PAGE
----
Kapoor’s actions relayed a complete disregard for the needs of the Bank. His lack of foresight and miscalculation in extending loan facilities to precarious organizations that inevitably evaded repayment highlighted his inability to pursue long-term financial success over his interest in immediate achievement. Kapoor’s focus on his personal goals was met at the expense of the organization’s future, giving rise to possible conflicts of interest, transparency concerns, and ethical violations.


6.1. Appropriateness of Leadership Approach

The Yes Bank case study analysis reveals many leadership styles, primarily by the company’s CEO and founder, Rana Kapoor. Kapoor’s charismatic qualities motivated employees and other stakeholders to aspire to achieve company objectives. He clearly articulated his desire to build Yes Bank into the most impressive Bank in India and quite successfully developed the Bank’s brand based on this platform. His leadership traits allowed him to influence and inspire his followers to innovate and perform on his behalf. Within his role as a leader, however, Kapoor used his charisma to gain the support of his team in accomplishing his specific objectives. Board members and industry experts were manipulated into championing his ideas, all of which led to the eventual and premature downfall of the once-profitable organization. From this, we can determine that this leadership style has distinct positive and negative effects. Charismatic leaders can motivate and inspire their teams and stakeholders to achieve clearly stated company objectives. Conversely, a leader can also use his influence to guide the organization down a destructive path with little to no accountability. Unfortunately for Yes Bank, this was the direction taken by its founder.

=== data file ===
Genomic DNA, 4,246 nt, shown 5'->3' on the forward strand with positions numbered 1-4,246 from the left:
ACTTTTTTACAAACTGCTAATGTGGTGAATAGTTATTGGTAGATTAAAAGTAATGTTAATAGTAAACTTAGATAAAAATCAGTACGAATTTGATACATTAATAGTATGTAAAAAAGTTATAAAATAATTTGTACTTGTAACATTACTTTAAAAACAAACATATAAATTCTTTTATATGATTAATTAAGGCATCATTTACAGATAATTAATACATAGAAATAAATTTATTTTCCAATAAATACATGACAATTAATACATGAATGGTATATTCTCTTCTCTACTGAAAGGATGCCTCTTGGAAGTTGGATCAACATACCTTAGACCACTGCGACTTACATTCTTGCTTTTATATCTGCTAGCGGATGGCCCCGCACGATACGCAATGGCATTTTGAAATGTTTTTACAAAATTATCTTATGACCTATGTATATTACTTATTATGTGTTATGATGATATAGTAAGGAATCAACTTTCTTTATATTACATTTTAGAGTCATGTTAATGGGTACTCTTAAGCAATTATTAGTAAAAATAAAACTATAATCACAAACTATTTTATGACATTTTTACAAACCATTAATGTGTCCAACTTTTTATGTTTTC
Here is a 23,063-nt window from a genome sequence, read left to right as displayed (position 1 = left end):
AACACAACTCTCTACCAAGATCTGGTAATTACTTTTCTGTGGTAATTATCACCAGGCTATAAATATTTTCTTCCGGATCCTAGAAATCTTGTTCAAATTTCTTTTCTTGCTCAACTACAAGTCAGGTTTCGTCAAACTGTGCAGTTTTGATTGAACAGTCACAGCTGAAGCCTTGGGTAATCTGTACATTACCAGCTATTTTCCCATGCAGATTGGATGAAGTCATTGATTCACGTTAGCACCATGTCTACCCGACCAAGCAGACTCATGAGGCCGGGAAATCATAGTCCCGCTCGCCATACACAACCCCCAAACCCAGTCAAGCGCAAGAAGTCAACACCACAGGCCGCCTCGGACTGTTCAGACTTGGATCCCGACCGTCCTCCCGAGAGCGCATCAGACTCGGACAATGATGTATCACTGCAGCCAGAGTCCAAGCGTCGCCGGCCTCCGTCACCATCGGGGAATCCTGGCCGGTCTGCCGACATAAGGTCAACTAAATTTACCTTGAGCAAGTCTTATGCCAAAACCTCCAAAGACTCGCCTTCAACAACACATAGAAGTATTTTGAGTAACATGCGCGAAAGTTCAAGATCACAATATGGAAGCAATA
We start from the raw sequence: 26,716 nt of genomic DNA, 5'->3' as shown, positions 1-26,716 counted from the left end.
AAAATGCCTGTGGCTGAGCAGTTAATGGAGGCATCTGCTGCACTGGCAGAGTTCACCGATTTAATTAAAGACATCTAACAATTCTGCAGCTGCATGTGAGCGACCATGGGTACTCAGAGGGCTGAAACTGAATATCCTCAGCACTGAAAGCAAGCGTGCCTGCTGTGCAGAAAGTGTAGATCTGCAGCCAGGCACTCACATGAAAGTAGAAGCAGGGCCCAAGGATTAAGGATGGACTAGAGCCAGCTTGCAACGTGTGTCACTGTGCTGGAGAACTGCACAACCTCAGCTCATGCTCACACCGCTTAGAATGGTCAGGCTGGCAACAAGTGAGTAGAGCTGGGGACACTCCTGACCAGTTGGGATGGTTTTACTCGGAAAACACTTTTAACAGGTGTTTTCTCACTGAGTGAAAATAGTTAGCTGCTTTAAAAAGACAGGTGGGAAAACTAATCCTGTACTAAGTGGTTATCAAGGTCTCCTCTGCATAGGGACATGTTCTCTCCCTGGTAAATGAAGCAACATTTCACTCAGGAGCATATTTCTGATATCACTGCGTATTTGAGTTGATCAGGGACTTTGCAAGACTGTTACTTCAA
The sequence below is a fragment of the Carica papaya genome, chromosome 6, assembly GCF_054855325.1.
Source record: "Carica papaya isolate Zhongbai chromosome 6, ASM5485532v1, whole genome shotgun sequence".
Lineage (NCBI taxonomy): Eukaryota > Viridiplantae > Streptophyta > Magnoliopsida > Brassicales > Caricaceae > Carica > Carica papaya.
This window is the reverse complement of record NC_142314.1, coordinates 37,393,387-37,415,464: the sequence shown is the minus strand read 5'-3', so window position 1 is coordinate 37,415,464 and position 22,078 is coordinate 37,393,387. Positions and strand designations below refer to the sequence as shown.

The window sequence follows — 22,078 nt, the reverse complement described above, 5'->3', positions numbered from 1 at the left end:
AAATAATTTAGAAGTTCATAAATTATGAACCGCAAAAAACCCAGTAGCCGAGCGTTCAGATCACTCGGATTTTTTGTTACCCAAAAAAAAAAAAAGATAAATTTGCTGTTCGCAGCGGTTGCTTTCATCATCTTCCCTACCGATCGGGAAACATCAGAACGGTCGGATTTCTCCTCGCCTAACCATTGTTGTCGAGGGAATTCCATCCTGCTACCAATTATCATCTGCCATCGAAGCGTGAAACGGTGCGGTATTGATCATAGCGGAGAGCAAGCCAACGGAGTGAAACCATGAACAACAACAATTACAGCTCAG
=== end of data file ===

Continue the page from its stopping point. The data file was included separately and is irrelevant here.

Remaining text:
6.2. Critical Analysis of Applied Leadership

The development strategy for Yes Bank was aggressive and multifaceted. Kapoor successfully applied his transformational leadership style to attain his extraordinary company vision. He nurtured a culture of innovation and motivated his team to implement financial strategies such as competitive balance sheet budgets and achieving organizational growth goals for additional branches. Kapoor’s transformational leadership skills allowed him to adjust his strategic agenda, when applicable, to effectively lead his team through various transition periods to achieve and maintain his extensive organizational goals.

Autocratic leadership was the least effective throughout the Yes Bank financial crisis. While the founder of Yes Bank preferred to remain the sole decision-maker for the company, it soon became evident that his decisions were not sound and would lead the financial institution to a certain ruin. Against the advice of industry experts, Kapoor sought investment agreements with risky institutions and was met with imminent failure. After stifling the influence and power of every other stakeholder, Kapoor’s organization now sought assistance from the Reserve Bank of India (RBI). It is essential for a leader to remain focused on the organization’s goals and always put the company’s needs before their own. In times of crisis, leaders should also have a support team and contingency plans to mitigate potential risks


A what-if analysis assesses potential outcomes by examining various scenarios, considering both positive and negative conditions to understand their impact on results. The fundamental goal of a what-if analysis is to offer valuable insights that contribute to more informed and strategic business decision-making (Momin, 2022)